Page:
Was Ashoka Really Great? - Kaushiki Shukla
According to mainstream history books, Ashoka was initially a ruthless ruler but after the Battle of Kalinga, he became a proponent of peace. He was deeply disturbed with the thousands of bodies lying dismantled in the battlefield. He couldn’t bear the pain of the soldiers and their loved ones. He took refuge to Buddhism to quench his thirst for peace. He accepted the ahimsa and tolerance as a trait and propagated dharma rest of his life. He was called as Ashoka “the great” by historians and promoted as one of the most powerful emperors of ancient India.
Is this all true? Do the primary sources tell the same? Are they verified? Sanjeev Sanyal tries to answer the same in his book, ‘Ocean of Churn’. He has taken the help of inscriptions and accounts of contemporary people instead of books of modern historians to reach the conclusion.
It is evident from the inscriptions that Ashoka had accepted Buddhism way before the Battle of Kalinga. Even Buddhist books don’t mention Kalinga War to relate with Ashoka. The reasons were not spiritual but political. The royal family of Chandragupta was under influence of Jains. Bindusara was influenced by Ajeevakas. Brahmins were part of administration team. But, the Buddhists were gaining influence in society.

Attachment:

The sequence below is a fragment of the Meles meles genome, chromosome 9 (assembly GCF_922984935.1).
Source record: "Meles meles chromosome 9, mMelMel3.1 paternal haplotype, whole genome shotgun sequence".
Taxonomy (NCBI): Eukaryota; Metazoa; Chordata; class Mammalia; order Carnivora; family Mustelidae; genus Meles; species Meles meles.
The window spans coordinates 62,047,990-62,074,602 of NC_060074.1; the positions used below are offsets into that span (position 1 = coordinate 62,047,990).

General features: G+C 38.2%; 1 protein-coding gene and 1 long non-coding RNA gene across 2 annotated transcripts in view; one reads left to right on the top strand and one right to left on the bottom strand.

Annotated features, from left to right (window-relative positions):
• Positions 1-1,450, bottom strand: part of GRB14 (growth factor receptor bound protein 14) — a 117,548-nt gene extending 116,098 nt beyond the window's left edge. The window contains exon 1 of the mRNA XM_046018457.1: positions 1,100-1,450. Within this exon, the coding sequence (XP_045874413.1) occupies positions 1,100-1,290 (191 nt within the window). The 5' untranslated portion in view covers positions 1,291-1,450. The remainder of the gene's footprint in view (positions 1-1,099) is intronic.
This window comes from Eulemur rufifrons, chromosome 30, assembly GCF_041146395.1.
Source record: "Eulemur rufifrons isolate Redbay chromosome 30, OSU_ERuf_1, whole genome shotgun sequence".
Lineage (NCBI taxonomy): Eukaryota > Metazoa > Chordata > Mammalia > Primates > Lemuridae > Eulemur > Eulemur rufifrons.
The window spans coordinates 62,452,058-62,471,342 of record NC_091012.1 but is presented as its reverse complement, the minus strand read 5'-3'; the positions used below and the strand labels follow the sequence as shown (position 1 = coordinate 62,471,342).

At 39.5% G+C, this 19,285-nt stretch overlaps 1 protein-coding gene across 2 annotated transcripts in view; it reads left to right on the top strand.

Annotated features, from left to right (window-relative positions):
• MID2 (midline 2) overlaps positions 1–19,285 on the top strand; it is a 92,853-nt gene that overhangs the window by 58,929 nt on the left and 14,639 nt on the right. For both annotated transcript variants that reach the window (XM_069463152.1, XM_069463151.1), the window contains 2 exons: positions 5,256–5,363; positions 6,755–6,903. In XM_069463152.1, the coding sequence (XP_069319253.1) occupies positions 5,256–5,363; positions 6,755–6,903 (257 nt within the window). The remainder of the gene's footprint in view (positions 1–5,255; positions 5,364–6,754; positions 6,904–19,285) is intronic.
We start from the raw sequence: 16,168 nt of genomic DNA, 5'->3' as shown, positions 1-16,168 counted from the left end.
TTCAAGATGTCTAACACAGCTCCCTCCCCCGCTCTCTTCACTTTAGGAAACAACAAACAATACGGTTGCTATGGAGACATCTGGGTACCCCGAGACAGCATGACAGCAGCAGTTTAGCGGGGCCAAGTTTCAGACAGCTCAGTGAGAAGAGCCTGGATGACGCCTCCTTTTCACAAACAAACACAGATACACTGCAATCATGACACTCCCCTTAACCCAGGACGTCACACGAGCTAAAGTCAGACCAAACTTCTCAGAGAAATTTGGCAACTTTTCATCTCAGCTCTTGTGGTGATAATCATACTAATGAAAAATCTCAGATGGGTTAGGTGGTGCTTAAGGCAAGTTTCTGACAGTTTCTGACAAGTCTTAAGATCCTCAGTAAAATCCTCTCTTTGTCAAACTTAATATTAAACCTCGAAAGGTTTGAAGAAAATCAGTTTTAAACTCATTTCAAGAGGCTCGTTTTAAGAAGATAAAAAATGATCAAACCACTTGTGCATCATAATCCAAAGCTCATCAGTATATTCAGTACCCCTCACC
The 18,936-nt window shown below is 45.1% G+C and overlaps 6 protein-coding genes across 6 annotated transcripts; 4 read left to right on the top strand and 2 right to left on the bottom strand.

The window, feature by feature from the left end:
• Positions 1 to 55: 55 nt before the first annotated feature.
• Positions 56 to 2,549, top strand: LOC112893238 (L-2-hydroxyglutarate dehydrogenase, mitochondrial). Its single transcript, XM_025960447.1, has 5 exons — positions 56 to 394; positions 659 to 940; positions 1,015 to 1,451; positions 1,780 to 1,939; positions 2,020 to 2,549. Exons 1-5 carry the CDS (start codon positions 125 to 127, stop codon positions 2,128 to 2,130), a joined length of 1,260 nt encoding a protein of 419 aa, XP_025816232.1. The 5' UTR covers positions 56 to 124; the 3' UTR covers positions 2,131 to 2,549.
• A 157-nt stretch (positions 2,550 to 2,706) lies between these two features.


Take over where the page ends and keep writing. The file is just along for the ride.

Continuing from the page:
After the death of Bindusara, Jains, Brahmin or Ajeevakas were not in support of Ashoka. He took the help of Buddhist monks to get to power. He promised to help them in increasing influence of Buddhism in return. He gave them state protection and killed all his brothers.
There are few inscriptions in which Ashoka regrets the Indianattle of Kalinga. But, these are near Magadh, hundreds of kms. away from Odisha. In Kalinga, there is no inscription stating the same. Though there are many inscriptions of Ashoka in Kalinga too. It seems that he never returned Kalinga to the local people even after the war. The inscriptions of Magadh seem a disguise to improve the perception of citizens about him.
Ashoka never ended death sentence. He maintained a huge army till the end of his life. He has put out intimidating inscriptions for neighboring states as well as other religious communities. Buddhist texts say that he had ordered killing of thousands of Ajeevakas in Bengal. He beheaded a Jain just because the latter had painted Buddha in namaskara position in front of Mahaveer. Ashoka had even put out prize on Jain head counts. Thousands of Jains were killed to get gold coins from Ashoka.
From the study we come to know that neither Ashoka became peace loving or tolerant after Kalinga, nor did India declined due to Ashoka accepting Buddhism and resorting to peace.
Reference: ‘The Ocean of Churn’ by Sanjeev Sanyal.